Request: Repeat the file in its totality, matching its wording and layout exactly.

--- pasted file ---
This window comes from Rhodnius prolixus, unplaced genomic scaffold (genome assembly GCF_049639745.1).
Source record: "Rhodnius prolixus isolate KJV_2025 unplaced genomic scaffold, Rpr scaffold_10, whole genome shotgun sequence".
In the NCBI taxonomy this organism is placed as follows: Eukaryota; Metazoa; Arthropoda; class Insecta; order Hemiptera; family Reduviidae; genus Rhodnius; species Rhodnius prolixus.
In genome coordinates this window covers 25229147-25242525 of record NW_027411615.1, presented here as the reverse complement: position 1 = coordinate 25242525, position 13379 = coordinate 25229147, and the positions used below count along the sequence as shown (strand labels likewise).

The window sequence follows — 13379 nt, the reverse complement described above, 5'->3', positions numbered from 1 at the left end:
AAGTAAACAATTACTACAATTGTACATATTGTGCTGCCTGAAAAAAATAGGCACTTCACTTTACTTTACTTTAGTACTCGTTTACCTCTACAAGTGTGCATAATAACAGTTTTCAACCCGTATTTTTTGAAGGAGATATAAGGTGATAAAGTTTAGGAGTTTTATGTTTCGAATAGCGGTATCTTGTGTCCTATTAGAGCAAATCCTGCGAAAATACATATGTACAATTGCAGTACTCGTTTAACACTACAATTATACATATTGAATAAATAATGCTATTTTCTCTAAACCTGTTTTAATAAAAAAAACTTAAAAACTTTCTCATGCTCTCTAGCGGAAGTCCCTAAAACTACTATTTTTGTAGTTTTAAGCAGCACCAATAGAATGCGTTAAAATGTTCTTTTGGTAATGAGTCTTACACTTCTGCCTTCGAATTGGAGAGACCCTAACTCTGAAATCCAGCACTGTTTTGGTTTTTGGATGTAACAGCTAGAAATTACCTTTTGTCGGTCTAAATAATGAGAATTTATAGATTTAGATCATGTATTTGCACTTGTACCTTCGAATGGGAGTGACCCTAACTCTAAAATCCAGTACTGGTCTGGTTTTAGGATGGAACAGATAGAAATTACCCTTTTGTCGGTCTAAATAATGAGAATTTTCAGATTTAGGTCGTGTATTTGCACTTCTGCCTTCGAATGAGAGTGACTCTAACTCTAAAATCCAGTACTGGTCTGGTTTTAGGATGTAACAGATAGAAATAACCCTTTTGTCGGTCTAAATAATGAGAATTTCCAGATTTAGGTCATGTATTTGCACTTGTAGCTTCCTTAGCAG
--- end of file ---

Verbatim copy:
This window comes from Rhodnius prolixus, unplaced genomic scaffold (genome assembly GCF_049639745.1).
Source record: "Rhodnius prolixus isolate KJV_2025 unplaced genomic scaffold, Rpr scaffold_10, whole genome shotgun sequence".
In the NCBI taxonomy this organism is placed as follows: Eukaryota; Metazoa; Arthropoda; class Insecta; order Hemiptera; family Reduviidae; genus Rhodnius; species Rhodnius prolixus.
In genome coordinates this window covers 25229147-25242525 of record NW_027411615.1, presented here as the reverse complement: position 1 = coordinate 25242525, position 13379 = coordinate 25229147, and the positions used below count along the sequence as shown (strand labels likewise).

The window sequence follows — 13379 nt, the reverse complement described above, 5'->3', positions numbered from 1 at the left end:
AAGTAAACAATTACTACAATTGTACATATTGTGCTGCCTGAAAAAAATAGGCACTTCACTTTACTTTACTTTAGTACTCGTTTACCTCTACAAGTGTGCATAATAACAGTTTTCAACCCGTATTTTTTGAAGGAGATATAAGGTGATAAAGTTTAGGAGTTTTATGTTTCGAATAGCGGTATCTTGTGTCCTATTAGAGCAAATCCTGCGAAAATACATATGTACAATTGCAGTACTCGTTTAACACTACAATTATACATATTGAATAAATAATGCTATTTTCTCTAAACCTGTTTTAATAAAAAAAACTTAAAAACTTTCTCATGCTCTCTAGCGGAAGTCCCTAAAACTACTATTTTTGTAGTTTTAAGCAGCACCAATAGAATGCGTTAAAATGTTCTTTTGGTAATGAGTCTTACACTTCTGCCTTCGAATTGGAGAGACCCTAACTCTGAAATCCAGCACTGTTTTGGTTTTTGGATGTAACAGCTAGAAATTACCTTTTGTCGGTCTAAATAATGAGAATTTATAGATTTAGATCATGTATTTGCACTTGTACCTTCGAATGGGAGTGACCCTAACTCTAAAATCCAGTACTGGTCTGGTTTTAGGATGGAACAGATAGAAATTACCCTTTTGTCGGTCTAAATAATGAGAATTTTCAGATTTAGGTCGTGTATTTGCACTTCTGCCTTCGAATGAGAGTGACTCTAACTCTAAAATCCAGTACTGGTCTGGTTTTAGGATGTAACAGATAGAAATAACCCTTTTGTCGGTCTAAATAATGAGAATTTCCAGATTTAGGTCATGTATTTGCACTTGTAGCTTCCTTAGCAG